Document Detail


Cyclopropane fatty acids improve Escherichia coli survival in acidified minimal media by reducing membrane permeability to H+ and enhanced ability to extrude H+.
MedLine Citation:
PMID:  18562182     Owner:  NLM     Status:  MEDLINE    
Abstract/OtherAbstract:
The physiological role of cyclopropane fatty acids (CFAs) in acid stress resistance was studied by in situ microelectrode H+ flux measurements of Escherichia coli Frag1 and its isogenic CFA-deficient mutant JBM 1. After exposure to pH 4 for 16h, net H+ influx in JBM 1 was twice that of the parent strain. H+ flux stabilisation at pH 6 after acid stress took more time in the cfa- mutant. The data suggest increased proton permeability and decreased ability to extrude H+ in the absence of CFA, and they support the hypothesis that CFAs protect E. coli in acidic environments by decreasing membrane permeability to H+.
Authors:
Lana Shabala; Tom Ross
Publication Detail:
Type:  Journal Article; Research Support, Non-U.S. Gov't     Date:  2008-05-09
Journal Detail:
Title:  Research in microbiology     Volume:  159     ISSN:  0923-2508     ISO Abbreviation:  Res. Microbiol.     Publication Date:    2008 Jul-Aug
Date Detail:
Created Date:  2008-08-25     Completed Date:  2008-11-06     Revised Date:  -    
Medline Journal Info:
Nlm Unique ID:  8907468     Medline TA:  Res Microbiol     Country:  France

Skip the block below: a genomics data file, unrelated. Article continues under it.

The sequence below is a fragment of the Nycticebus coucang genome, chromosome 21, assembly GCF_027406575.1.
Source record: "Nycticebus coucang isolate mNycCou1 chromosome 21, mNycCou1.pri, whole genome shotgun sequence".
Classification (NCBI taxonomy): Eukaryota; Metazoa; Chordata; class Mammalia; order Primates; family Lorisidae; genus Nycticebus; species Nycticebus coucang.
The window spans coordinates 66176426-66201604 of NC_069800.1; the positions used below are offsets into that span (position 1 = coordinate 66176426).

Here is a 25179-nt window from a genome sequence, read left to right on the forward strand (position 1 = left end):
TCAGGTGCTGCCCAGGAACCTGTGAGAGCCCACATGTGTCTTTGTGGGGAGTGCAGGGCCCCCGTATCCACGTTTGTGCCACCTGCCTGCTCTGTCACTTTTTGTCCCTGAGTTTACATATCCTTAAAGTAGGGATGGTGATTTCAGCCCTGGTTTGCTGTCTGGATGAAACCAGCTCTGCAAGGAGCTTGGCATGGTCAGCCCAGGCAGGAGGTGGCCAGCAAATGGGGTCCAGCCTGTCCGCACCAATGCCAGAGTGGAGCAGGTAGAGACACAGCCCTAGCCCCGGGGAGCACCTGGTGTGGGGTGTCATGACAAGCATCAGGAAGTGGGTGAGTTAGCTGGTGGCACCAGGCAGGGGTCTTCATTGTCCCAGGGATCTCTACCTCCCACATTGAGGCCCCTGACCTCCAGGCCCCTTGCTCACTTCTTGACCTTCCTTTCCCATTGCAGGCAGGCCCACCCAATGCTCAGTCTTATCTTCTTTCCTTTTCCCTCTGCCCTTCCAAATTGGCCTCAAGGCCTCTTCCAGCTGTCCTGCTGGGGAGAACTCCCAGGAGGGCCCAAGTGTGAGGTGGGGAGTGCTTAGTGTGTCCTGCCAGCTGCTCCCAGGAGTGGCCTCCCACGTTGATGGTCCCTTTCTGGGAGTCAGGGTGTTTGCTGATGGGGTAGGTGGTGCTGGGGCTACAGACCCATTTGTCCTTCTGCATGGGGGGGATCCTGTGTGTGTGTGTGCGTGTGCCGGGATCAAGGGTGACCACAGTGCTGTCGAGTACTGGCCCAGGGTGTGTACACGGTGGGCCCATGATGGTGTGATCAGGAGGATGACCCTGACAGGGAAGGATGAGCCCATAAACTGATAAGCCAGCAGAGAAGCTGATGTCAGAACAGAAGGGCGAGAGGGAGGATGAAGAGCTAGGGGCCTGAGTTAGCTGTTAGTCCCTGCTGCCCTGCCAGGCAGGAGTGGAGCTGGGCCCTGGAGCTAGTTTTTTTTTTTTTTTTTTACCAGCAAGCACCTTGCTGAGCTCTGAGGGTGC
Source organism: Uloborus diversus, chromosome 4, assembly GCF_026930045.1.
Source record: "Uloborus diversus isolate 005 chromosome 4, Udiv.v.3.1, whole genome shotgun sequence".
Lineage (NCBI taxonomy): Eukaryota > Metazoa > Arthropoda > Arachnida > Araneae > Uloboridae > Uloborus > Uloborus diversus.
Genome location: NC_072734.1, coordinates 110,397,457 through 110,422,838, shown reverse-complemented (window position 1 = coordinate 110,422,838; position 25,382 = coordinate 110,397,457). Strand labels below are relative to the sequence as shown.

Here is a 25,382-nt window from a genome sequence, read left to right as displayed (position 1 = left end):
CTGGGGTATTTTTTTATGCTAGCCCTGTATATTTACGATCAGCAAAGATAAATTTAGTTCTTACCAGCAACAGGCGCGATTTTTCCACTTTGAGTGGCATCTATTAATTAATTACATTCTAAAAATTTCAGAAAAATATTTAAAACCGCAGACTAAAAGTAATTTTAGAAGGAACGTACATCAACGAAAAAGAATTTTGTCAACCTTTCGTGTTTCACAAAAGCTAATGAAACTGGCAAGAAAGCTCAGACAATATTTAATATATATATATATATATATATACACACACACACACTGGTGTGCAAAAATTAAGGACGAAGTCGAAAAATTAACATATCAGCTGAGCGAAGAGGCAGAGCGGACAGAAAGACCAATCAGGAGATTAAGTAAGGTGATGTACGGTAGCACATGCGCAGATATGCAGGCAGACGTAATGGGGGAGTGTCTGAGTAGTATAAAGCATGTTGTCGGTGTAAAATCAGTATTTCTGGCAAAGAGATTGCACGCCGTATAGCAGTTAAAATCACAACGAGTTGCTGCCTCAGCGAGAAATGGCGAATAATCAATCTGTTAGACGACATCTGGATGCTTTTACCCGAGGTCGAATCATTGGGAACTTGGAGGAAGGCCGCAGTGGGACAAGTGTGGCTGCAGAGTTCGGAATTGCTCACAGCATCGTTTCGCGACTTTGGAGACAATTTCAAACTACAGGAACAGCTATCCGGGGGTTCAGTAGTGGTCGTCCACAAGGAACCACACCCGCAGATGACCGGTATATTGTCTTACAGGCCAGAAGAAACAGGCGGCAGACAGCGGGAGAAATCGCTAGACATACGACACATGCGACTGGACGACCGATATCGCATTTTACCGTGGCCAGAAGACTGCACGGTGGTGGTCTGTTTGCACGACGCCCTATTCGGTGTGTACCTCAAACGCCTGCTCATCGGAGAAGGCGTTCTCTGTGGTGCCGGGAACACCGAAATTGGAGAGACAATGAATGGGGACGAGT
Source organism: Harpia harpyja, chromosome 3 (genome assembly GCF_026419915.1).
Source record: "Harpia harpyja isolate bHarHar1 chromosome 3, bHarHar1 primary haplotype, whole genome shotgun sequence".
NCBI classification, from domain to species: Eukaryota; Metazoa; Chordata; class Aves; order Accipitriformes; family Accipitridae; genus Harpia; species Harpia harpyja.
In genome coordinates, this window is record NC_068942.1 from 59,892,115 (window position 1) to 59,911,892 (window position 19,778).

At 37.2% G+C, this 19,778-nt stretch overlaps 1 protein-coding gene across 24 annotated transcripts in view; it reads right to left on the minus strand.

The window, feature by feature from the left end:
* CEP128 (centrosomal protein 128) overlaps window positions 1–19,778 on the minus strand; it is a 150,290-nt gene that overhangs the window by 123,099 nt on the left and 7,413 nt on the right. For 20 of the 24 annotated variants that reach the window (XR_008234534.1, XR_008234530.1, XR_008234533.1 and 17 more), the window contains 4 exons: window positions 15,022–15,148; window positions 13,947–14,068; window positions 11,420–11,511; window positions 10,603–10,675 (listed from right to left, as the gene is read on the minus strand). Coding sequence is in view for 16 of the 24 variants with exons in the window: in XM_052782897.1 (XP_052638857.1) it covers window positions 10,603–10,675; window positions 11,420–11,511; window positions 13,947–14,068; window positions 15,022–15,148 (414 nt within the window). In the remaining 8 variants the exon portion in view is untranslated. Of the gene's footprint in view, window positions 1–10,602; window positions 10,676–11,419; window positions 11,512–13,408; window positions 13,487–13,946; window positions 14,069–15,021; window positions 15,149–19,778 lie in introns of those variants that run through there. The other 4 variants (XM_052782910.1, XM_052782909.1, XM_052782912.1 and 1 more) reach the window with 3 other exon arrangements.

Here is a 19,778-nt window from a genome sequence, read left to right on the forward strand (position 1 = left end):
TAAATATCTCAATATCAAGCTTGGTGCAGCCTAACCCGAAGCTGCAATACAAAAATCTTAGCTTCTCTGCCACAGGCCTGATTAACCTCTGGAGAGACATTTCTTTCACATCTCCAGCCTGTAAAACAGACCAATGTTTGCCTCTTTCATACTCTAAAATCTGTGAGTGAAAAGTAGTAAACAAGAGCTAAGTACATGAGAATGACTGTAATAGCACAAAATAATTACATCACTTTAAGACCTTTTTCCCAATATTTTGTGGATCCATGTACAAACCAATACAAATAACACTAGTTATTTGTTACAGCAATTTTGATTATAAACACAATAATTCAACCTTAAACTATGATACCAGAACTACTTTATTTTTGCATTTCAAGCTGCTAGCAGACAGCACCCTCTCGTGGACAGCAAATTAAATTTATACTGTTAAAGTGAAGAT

Other Details:
Languages:  eng     Pagination:  458-61     Citation Subset:  IM    
Affiliation:
Food Safety Centre, Tasmanian Institute of Agricultural Research, School of Agricultural Science, University of Tasmania, Private Bag 54, Hobart, Tas 7001, Australia.
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MeSH Terms
Descriptor/Qualifier:
Acids / metabolism*
Cell Membrane Permeability*
Culture Media / chemistry*
Cyclopropanes / metabolism*
Escherichia coli / growth & development*,  metabolism*
Fatty Acids / metabolism*
Hydrogen-Ion Concentration
Microbial Viability
Protons
Chemical
Reg. No./Substance:
0/Acids; 0/Culture Media; 0/Cyclopropanes; 0/Fatty Acids; 0/Protons; 0/cyclopropane fatty acids

From MEDLINE®/PubMed®, a database of the U.S. National Library of Medicine


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